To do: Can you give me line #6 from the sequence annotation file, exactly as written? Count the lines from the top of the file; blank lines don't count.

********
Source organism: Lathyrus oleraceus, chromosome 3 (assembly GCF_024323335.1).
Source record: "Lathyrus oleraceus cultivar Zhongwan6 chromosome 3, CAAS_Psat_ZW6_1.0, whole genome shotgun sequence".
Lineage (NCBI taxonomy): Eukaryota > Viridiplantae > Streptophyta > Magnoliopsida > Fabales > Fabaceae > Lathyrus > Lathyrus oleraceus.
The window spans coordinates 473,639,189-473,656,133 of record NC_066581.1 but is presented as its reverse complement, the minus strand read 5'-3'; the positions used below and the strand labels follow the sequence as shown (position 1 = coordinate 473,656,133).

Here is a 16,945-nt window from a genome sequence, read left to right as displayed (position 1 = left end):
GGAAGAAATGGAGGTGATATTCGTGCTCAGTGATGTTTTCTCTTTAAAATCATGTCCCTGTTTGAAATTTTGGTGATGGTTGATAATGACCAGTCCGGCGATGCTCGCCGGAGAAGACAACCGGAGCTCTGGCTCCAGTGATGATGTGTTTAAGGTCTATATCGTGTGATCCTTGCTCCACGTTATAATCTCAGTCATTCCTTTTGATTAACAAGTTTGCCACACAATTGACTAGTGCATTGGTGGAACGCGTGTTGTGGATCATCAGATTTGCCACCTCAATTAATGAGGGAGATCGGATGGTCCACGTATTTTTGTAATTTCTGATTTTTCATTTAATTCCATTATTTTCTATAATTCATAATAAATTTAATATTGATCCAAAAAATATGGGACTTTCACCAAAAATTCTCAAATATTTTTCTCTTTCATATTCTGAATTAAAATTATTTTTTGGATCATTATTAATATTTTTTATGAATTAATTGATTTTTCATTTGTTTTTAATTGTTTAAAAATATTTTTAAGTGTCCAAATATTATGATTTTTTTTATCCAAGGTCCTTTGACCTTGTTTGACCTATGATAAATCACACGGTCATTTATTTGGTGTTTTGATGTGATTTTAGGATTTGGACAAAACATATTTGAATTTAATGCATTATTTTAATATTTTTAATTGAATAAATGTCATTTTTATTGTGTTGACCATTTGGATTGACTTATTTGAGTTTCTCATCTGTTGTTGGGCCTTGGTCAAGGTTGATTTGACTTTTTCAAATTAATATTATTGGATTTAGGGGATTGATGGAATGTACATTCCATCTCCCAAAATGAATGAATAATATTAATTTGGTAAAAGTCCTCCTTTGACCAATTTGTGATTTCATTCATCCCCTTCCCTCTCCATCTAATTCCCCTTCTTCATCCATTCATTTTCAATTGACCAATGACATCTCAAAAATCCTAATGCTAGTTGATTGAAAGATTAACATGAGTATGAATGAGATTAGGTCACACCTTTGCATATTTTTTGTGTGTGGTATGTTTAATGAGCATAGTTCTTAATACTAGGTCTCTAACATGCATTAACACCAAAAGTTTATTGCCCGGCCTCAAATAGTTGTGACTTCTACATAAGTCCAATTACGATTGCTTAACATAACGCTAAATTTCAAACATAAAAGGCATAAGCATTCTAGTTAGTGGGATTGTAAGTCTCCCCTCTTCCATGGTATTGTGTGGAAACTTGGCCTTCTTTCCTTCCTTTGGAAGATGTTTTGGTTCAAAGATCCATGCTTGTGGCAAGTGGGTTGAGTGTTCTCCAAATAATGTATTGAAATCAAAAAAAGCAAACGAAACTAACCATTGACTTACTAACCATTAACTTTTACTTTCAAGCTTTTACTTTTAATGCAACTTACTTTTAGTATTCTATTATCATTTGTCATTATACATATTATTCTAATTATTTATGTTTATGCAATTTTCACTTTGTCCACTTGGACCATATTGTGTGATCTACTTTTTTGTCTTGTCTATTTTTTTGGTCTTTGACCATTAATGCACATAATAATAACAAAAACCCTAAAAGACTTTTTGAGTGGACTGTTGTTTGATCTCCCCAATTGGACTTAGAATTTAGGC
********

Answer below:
GGAAGAAATGGAGGTGATATTCGTGCTCAGTGATGTTTTCTCTTTAAAATCATGTCCCTGTTTGAAATTTTGGTGATGGTTGATAATGACCAGTCCGGCGATGCTCGCCGGAGAAGACAACCGGAGCTCTGGCTCCAGTGATGATGTGTTTAAGGTCTATATCGTGTGATCCTTGCTCCACGTTATAATCTCAGTCATTCCTTTTGATTAACAAGTTTGCCACACAATTGACTAGTGCATTGGTGGAACGCGTGTTGTGGATCATCAGATTTGCCACCTCAATTAATGAGGGAGATCGGATGGTCCACGTATTTTTGTAATTTCTGATTTTTCATTTAATTCCATTATTTTCTATAATTCATAATAAATTTAATATTGATCCAAAAAATATGGGACTTTCACCAAAAATTCTCAAATATTTTTCTCTTTCATATTCTGAATTAAAATTATTTTTTGGATCATTATTAATATTTTTTATGAATTAATTGATTTTTCATTTGTTTTTAATTGTTTAAAAATATTTTTAAGTGTCCAAATATTATGATTTTTTTTATCCAAGGTCCTTTGACCTTGTTTGACCTATGATAAATCACACGGTCATTTATTTGGTGTTTTGATGTGATTTTAGGATTTGGACAAAACATATTTGAATTTAATGCATTATTTTAATATTTTTAATTGAATAAATGTCATTTTTATTGTGTTGACCATTTGGATTGACTTATTTGAGTTTCTCATCTGTTGTTGGGCCTTGGTCAAGGTTGATTTGACTTTTTCAAATTAATATTATTGGATTTAGGGGATTGATGGAATGTACATTCCATCTCCCAAAATGAATGAATAATATTAATTTGGTAAAAGTCCTCCTTTGACCAATTTGTGATTTCATTCATCCCCTTCCCTCTCCATCTAATTCCCCTTCTTCATCCATTCATTTTCAATTGACCAATGACATCTCAAAAATCCTAATGCTAGTTGATTGAAAGATTAACATGAGTATGAATGAGATTAGGTCACACCTTTGCATATTTTTTGTGTGTGGTATGTTTAATGAGCATAGTTCTTAATACTAGGTCTCTAACATGCATTAACACCAAAAGTTTATTGCCCGGCCTCAAATAGTTGTGACTTCTACATAAGTCCAATTACGATTGCTTAACATAACGCTAAATTTCAAACATAAAAGGCATAAGCATTCTAGTTAGTGGGATTGTAAGTCTCCCCTCTTCCATGGTATTGTGTGGAAACTTGGCCTTCTTTCCTTCCTTTGGAAGATGTTTTGGTTCAAAGATCCATGCTTGTGGCAAGTGGGTTGAGTGTTCTCCAAATAATGTATTGAAATCAAAAAAAGCAAACGAAACTAACCATTGACTTACTAACCATTAACTTTTACTTTCAAGCTTTTACTTTTAATGCAACTTACTTTTAGTATTCTATTATCATTTGTCATTATACATATTATTCTAATTATTTATGTTTATGCAATTTTCACTTTGTCCACTTGGACCATATTGTGTGATCTACTTTTTTGTCTTGTCTATTTTTTTGGTCTTTGACCATTAATGCACATAATAATAACAAAAACCCTAAAAGACTTTTTGAGTGGACTGTTGTTTGATCTCCCCAATTGGACTTAGAATTTAGGC